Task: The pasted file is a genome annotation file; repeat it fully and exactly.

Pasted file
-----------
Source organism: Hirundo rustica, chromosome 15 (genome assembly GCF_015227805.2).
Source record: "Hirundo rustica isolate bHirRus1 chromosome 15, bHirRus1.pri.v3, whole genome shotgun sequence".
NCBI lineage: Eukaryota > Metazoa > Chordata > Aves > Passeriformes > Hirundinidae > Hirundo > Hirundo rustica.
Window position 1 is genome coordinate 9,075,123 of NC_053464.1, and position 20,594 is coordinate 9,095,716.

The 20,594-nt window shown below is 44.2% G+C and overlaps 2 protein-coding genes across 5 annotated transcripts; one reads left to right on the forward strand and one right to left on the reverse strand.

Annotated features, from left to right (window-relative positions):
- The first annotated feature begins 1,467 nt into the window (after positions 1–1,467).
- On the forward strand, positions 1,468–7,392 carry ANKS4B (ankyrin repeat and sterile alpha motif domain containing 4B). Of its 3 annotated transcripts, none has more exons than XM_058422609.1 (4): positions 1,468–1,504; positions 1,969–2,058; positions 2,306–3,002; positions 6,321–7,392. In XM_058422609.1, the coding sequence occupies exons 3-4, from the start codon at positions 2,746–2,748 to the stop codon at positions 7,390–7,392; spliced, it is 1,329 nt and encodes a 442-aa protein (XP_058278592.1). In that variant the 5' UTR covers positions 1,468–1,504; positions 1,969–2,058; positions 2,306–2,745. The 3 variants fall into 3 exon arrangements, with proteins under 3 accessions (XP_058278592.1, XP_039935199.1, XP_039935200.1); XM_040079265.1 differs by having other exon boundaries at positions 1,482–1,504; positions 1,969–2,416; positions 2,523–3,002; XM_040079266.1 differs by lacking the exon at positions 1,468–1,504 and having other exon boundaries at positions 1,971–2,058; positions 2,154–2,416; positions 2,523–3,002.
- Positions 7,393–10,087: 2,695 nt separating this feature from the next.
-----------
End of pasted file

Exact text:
Source organism: Hirundo rustica, chromosome 15 (genome assembly GCF_015227805.2).
Source record: "Hirundo rustica isolate bHirRus1 chromosome 15, bHirRus1.pri.v3, whole genome shotgun sequence".
NCBI lineage: Eukaryota > Metazoa > Chordata > Aves > Passeriformes > Hirundinidae > Hirundo > Hirundo rustica.
Window position 1 is genome coordinate 9,075,123 of NC_053464.1, and position 20,594 is coordinate 9,095,716.

The 20,594-nt window shown below is 44.2% G+C and overlaps 2 protein-coding genes across 5 annotated transcripts; one reads left to right on the forward strand and one right to left on the reverse strand.

Annotated features, from left to right (window-relative positions):
- The first annotated feature begins 1,467 nt into the window (after positions 1–1,467).
- On the forward strand, positions 1,468–7,392 carry ANKS4B (ankyrin repeat and sterile alpha motif domain containing 4B). Of its 3 annotated transcripts, none has more exons than XM_058422609.1 (4): positions 1,468–1,504; positions 1,969–2,058; positions 2,306–3,002; positions 6,321–7,392. In XM_058422609.1, the coding sequence occupies exons 3-4, from the start codon at positions 2,746–2,748 to the stop codon at positions 7,390–7,392; spliced, it is 1,329 nt and encodes a 442-aa protein (XP_058278592.1). In that variant the 5' UTR covers positions 1,468–1,504; positions 1,969–2,058; positions 2,306–2,745. The 3 variants fall into 3 exon arrangements, with proteins under 3 accessions (XP_058278592.1, XP_039935199.1, XP_039935200.1); XM_040079265.1 differs by having other exon boundaries at positions 1,482–1,504; positions 1,969–2,416; positions 2,523–3,002; XM_040079266.1 differs by lacking the exon at positions 1,468–1,504 and having other exon boundaries at positions 1,971–2,058; positions 2,154–2,416; positions 2,523–3,002.
- Positions 7,393–10,087: 2,695 nt separating this feature from the next.